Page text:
LW: Right. You’d be surprised how mixed we are in Westchester. Just on my streets alone we have Indian, Korean, Moroccan, Middle Eastern. There are about five different ethnic groups and ethnicities. So West Chester is a dynamic community. Every year there’s about 14% of people moving in and out because of good schools here that [they] take advantage of, a good place to raise a family and a good place to do business. We are the most prosperous township in the state. It is also the largest township in the state — we have over about 3,600 businesses here. And our valuation of business is very high here. So it is the largest township. We have about 65,000 in population. And people like to remain it that way, as a township.

RC: I was talking with the co-founder of an organization serving Asian Americans in the Cleveland area and she was saying how she longs for more leaders coming out of the Asian American community. How do you feel about that?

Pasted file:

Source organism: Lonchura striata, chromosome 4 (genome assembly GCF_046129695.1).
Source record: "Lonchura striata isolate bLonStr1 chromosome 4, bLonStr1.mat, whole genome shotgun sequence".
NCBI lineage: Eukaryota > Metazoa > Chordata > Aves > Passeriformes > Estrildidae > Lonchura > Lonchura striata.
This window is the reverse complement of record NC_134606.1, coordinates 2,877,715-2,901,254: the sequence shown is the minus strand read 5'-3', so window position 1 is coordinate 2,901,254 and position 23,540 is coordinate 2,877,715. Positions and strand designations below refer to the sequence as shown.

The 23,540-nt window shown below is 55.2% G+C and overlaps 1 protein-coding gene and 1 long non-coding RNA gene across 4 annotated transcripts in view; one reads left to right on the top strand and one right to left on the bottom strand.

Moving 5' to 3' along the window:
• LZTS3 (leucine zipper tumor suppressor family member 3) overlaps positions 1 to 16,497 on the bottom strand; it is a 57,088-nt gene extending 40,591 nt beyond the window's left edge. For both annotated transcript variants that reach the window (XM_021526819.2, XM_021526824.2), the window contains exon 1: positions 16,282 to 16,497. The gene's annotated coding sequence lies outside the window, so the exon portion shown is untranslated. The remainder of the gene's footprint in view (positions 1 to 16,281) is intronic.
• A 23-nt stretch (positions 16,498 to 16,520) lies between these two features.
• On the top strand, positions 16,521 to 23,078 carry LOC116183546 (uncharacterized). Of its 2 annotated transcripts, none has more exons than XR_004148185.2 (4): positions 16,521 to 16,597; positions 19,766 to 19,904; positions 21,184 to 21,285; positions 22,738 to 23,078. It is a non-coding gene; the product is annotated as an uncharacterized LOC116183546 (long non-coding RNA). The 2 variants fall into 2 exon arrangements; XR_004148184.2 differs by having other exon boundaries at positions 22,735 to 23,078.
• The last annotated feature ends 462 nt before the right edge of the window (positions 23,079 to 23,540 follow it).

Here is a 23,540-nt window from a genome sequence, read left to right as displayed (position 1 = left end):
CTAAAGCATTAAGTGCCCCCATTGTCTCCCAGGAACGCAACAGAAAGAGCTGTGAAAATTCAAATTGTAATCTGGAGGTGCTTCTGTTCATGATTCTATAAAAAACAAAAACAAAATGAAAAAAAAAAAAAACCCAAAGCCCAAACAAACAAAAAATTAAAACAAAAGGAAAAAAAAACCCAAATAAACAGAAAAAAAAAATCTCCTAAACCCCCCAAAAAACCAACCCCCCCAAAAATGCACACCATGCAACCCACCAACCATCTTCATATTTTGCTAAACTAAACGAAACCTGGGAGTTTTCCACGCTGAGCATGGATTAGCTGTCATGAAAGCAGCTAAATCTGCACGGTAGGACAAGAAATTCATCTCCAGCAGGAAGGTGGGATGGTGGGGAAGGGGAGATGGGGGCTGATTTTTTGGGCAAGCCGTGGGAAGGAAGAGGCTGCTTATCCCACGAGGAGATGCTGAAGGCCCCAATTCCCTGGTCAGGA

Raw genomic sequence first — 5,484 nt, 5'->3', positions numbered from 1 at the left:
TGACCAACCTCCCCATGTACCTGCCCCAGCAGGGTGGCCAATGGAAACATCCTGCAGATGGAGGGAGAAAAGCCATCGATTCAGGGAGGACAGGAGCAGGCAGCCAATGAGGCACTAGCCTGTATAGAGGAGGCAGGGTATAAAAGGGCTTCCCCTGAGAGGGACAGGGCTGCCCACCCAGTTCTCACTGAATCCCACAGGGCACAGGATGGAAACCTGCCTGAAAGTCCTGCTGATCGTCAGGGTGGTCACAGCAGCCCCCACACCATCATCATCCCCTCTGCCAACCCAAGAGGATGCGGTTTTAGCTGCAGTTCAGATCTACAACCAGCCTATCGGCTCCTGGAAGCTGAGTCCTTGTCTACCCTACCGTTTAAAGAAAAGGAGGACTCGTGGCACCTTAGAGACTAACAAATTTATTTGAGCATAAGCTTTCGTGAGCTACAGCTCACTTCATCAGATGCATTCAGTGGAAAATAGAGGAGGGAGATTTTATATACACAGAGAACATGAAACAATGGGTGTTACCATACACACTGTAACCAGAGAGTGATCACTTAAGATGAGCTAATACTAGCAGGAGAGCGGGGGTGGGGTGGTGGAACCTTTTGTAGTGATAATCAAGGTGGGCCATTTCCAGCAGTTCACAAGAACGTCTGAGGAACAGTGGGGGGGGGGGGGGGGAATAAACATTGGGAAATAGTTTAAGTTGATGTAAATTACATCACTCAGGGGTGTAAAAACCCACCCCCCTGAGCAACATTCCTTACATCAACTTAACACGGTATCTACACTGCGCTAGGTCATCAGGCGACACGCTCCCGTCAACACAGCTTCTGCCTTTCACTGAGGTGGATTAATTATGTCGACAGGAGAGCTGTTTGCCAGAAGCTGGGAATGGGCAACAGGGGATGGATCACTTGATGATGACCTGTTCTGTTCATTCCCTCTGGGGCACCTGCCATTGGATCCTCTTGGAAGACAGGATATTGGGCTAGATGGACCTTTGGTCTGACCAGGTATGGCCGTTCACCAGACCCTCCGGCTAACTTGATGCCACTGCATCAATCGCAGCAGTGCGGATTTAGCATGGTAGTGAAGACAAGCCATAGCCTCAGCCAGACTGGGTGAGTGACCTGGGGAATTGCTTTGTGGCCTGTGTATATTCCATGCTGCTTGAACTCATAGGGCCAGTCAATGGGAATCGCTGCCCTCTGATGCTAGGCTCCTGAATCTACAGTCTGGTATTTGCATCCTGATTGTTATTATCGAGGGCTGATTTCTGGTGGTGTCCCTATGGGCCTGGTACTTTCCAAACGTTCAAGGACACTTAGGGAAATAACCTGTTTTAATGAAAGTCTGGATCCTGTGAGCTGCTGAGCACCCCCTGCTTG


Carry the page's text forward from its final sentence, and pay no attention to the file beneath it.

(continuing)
LW: That’s a very good question. Oh, that’s a part of our chamber, which is to educate young kids. Asian Americans need to get more involved in civic matters. Asians, traditionally, we always think about being doctors, engineers — never thought about being journalists, police officers or any civic roles like township administrator. These are all very important leadership positions and have good benefits. And they need to change their mindsets. So I educate them. Young Asian Americans, I teach them. I talk to them: “You need to get involved. How to volunteer. Volunteerism is very important.” How did I get involved in our community? Football games, I used to collect tickets. Varsity games, I’d done all that. I don’t even have kids playing football. So this is all a part of community involvement. When there is a meeting, I don’t see any Asian faces. I say, a community is run by people who show up. And you don’t even show up — how can you have your skin in this? You need to speak up, get involved and do what has to be done. Do it right. You know what’s going on —I’m sure Asians do. Yes, they contribute a lot, don’t get me wrong. They pay taxes, they work hard, raise a family here. And there is more they can do, which is to get involved in a community they live in, and have a voice in it.